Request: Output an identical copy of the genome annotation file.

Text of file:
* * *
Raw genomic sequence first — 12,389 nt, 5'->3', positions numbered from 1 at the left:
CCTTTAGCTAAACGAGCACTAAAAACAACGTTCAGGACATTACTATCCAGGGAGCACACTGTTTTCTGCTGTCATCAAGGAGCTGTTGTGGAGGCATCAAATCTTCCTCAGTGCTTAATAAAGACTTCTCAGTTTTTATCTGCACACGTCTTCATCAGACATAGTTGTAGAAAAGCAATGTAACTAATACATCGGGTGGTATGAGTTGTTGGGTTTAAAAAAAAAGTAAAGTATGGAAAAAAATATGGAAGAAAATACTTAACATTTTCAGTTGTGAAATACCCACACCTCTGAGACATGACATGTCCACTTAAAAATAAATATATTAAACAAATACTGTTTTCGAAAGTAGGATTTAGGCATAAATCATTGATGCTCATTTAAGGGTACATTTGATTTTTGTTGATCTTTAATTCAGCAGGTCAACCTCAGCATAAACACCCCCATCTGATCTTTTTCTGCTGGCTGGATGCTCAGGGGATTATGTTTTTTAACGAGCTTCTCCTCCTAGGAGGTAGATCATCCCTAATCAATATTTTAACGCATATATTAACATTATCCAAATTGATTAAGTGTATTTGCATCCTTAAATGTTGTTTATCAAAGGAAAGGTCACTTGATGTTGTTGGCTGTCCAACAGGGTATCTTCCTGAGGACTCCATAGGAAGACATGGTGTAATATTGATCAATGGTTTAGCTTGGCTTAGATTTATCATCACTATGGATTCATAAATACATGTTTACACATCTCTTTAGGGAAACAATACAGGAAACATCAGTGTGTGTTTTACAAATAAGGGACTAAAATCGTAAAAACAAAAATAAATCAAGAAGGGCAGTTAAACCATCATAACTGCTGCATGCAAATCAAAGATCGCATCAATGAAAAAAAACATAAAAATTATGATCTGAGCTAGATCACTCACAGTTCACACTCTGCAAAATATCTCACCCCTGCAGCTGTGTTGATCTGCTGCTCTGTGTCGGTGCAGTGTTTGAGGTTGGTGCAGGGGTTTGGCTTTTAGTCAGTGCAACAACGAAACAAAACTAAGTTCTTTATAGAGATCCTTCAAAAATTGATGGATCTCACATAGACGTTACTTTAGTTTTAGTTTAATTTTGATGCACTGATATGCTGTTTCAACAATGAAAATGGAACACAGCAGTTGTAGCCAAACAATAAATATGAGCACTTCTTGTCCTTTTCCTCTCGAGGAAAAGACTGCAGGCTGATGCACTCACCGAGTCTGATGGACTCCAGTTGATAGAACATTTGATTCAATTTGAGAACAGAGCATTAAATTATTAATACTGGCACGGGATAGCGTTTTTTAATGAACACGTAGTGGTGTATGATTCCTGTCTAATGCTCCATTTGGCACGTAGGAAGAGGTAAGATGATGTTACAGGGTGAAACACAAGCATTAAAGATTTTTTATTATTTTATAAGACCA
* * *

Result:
Raw genomic sequence first — 12,389 nt, 5'->3', positions numbered from 1 at the left:
CCTTTAGCTAAACGAGCACTAAAAACAACGTTCAGGACATTACTATCCAGGGAGCACACTGTTTTCTGCTGTCATCAAGGAGCTGTTGTGGAGGCATCAAATCTTCCTCAGTGCTTAATAAAGACTTCTCAGTTTTTATCTGCACACGTCTTCATCAGACATAGTTGTAGAAAAGCAATGTAACTAATACATCGGGTGGTATGAGTTGTTGGGTTTAAAAAAAAAGTAAAGTATGGAAAAAAATATGGAAGAAAATACTTAACATTTTCAGTTGTGAAATACCCACACCTCTGAGACATGACATGTCCACTTAAAAATAAATATATTAAACAAATACTGTTTTCGAAAGTAGGATTTAGGCATAAATCATTGATGCTCATTTAAGGGTACATTTGATTTTTGTTGATCTTTAATTCAGCAGGTCAACCTCAGCATAAACACCCCCATCTGATCTTTTTCTGCTGGCTGGATGCTCAGGGGATTATGTTTTTTAACGAGCTTCTCCTCCTAGGAGGTAGATCATCCCTAATCAATATTTTAACGCATATATTAACATTATCCAAATTGATTAAGTGTATTTGCATCCTTAAATGTTGTTTATCAAAGGAAAGGTCACTTGATGTTGTTGGCTGTCCAACAGGGTATCTTCCTGAGGACTCCATAGGAAGACATGGTGTAATATTGATCAATGGTTTAGCTTGGCTTAGATTTATCATCACTATGGATTCATAAATACATGTTTACACATCTCTTTAGGGAAACAATACAGGAAACATCAGTGTGTGTTTTACAAATAAGGGACTAAAATCGTAAAAACAAAAATAAATCAAGAAGGGCAGTTAAACCATCATAACTGCTGCATGCAAATCAAAGATCGCATCAATGAAAAAAAACATAAAAATTATGATCTGAGCTAGATCACTCACAGTTCACACTCTGCAAAATATCTCACCCCTGCAGCTGTGTTGATCTGCTGCTCTGTGTCGGTGCAGTGTTTGAGGTTGGTGCAGGGGTTTGGCTTTTAGTCAGTGCAACAACGAAACAAAACTAAGTTCTTTATAGAGATCCTTCAAAAATTGATGGATCTCACATAGACGTTACTTTAGTTTTAGTTTAATTTTGATGCACTGATATGCTGTTTCAACAATGAAAATGGAACACAGCAGTTGTAGCCAAACAATAAATATGAGCACTTCTTGTCCTTTTCCTCTCGAGGAAAAGACTGCAGGCTGATGCACTCACCGAGTCTGATGGACTCCAGTTGATAGAACATTTGATTCAATTTGAGAACAGAGCATTAAATTATTAATACTGGCACGGGATAGCGTTTTTTAATGAACACGTAGTGGTGTATGATTCCTGTCTAATGCTCCATTTGGCACGTAGGAAGAGGTAAGATGATGTTACAGGGTGAAACACAAGCATTAAAGATTTTTTATTATTTTATAAGACCA